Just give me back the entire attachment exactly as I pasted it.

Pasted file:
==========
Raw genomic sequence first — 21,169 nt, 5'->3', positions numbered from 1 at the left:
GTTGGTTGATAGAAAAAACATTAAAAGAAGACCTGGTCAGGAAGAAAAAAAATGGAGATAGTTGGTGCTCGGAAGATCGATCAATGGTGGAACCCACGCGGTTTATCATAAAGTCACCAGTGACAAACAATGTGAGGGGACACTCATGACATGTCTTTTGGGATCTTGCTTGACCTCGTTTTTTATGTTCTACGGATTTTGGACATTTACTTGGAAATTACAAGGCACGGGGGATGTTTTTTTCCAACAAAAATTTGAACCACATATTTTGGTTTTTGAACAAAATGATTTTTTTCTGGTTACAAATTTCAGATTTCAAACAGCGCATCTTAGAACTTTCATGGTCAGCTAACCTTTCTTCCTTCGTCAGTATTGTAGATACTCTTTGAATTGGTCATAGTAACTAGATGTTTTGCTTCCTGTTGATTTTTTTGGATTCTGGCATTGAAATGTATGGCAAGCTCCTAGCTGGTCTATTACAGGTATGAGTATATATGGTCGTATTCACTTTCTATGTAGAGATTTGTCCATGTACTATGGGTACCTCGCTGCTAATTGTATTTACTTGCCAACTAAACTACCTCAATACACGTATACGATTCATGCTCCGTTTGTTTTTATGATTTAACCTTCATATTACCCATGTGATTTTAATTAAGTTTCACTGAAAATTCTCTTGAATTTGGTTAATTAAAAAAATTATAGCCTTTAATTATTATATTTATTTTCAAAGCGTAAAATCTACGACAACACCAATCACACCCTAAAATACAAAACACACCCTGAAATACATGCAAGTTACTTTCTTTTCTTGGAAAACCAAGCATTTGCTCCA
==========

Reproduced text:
Raw genomic sequence first — 21,169 nt, 5'->3', positions numbered from 1 at the left:
GTTGGTTGATAGAAAAAACATTAAAAGAAGACCTGGTCAGGAAGAAAAAAAATGGAGATAGTTGGTGCTCGGAAGATCGATCAATGGTGGAACCCACGCGGTTTATCATAAAGTCACCAGTGACAAACAATGTGAGGGGACACTCATGACATGTCTTTTGGGATCTTGCTTGACCTCGTTTTTTATGTTCTACGGATTTTGGACATTTACTTGGAAATTACAAGGCACGGGGGATGTTTTTTTCCAACAAAAATTTGAACCACATATTTTGGTTTTTGAACAAAATGATTTTTTTCTGGTTACAAATTTCAGATTTCAAACAGCGCATCTTAGAACTTTCATGGTCAGCTAACCTTTCTTCCTTCGTCAGTATTGTAGATACTCTTTGAATTGGTCATAGTAACTAGATGTTTTGCTTCCTGTTGATTTTTTTGGATTCTGGCATTGAAATGTATGGCAAGCTCCTAGCTGGTCTATTACAGGTATGAGTATATATGGTCGTATTCACTTTCTATGTAGAGATTTGTCCATGTACTATGGGTACCTCGCTGCTAATTGTATTTACTTGCCAACTAAACTACCTCAATACACGTATACGATTCATGCTCCGTTTGTTTTTATGATTTAACCTTCATATTACCCATGTGATTTTAATTAAGTTTCACTGAAAATTCTCTTGAATTTGGTTAATTAAAAAAATTATAGCCTTTAATTATTATATTTATTTTCAAAGCGTAAAATCTACGACAACACCAATCACACCCTAAAATACAAAACACACCCTGAAATACATGCAAGTTACTTTCTTTTCTTGGAAAACCAAGCATTTGCTCCA